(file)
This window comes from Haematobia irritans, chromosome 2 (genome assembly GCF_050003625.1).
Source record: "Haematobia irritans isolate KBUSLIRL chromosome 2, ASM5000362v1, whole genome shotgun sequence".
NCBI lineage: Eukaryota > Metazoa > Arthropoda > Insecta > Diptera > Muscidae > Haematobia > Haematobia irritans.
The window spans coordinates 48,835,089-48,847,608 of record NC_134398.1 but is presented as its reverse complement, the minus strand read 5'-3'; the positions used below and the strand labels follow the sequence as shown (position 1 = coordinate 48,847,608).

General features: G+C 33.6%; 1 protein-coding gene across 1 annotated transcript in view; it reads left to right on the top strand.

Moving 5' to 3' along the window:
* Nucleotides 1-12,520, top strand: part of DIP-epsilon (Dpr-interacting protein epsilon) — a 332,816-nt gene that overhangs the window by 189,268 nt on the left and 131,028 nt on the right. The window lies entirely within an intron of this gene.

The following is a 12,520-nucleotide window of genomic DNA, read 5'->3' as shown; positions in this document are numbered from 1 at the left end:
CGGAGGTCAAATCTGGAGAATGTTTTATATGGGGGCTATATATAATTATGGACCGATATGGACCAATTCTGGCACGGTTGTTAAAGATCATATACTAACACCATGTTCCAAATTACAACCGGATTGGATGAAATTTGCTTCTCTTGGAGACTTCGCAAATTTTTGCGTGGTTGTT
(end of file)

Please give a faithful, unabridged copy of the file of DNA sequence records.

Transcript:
This window comes from Haematobia irritans, chromosome 2 (genome assembly GCF_050003625.1).
Source record: "Haematobia irritans isolate KBUSLIRL chromosome 2, ASM5000362v1, whole genome shotgun sequence".
NCBI lineage: Eukaryota > Metazoa > Arthropoda > Insecta > Diptera > Muscidae > Haematobia > Haematobia irritans.
The window spans coordinates 48,835,089-48,847,608 of record NC_134398.1 but is presented as its reverse complement, the minus strand read 5'-3'; the positions used below and the strand labels follow the sequence as shown (position 1 = coordinate 48,847,608).

General features: G+C 33.6%; 1 protein-coding gene across 1 annotated transcript in view; it reads left to right on the top strand.

Moving 5' to 3' along the window:
* Nucleotides 1-12,520, top strand: part of DIP-epsilon (Dpr-interacting protein epsilon) — a 332,816-nt gene that overhangs the window by 189,268 nt on the left and 131,028 nt on the right. The window lies entirely within an intron of this gene.

The following is a 12,520-nucleotide window of genomic DNA, read 5'->3' as shown; positions in this document are numbered from 1 at the left end:
CGGAGGTCAAATCTGGAGAATGTTTTATATGGGGGCTATATATAATTATGGACCGATATGGACCAATTCTGGCACGGTTGTTAAAGATCATATACTAACACCATGTTCCAAATTACAACCGGATTGGATGAAATTTGCTTCTCTTGGAGACTTCGCAAATTTTTGCGTGGTTGTT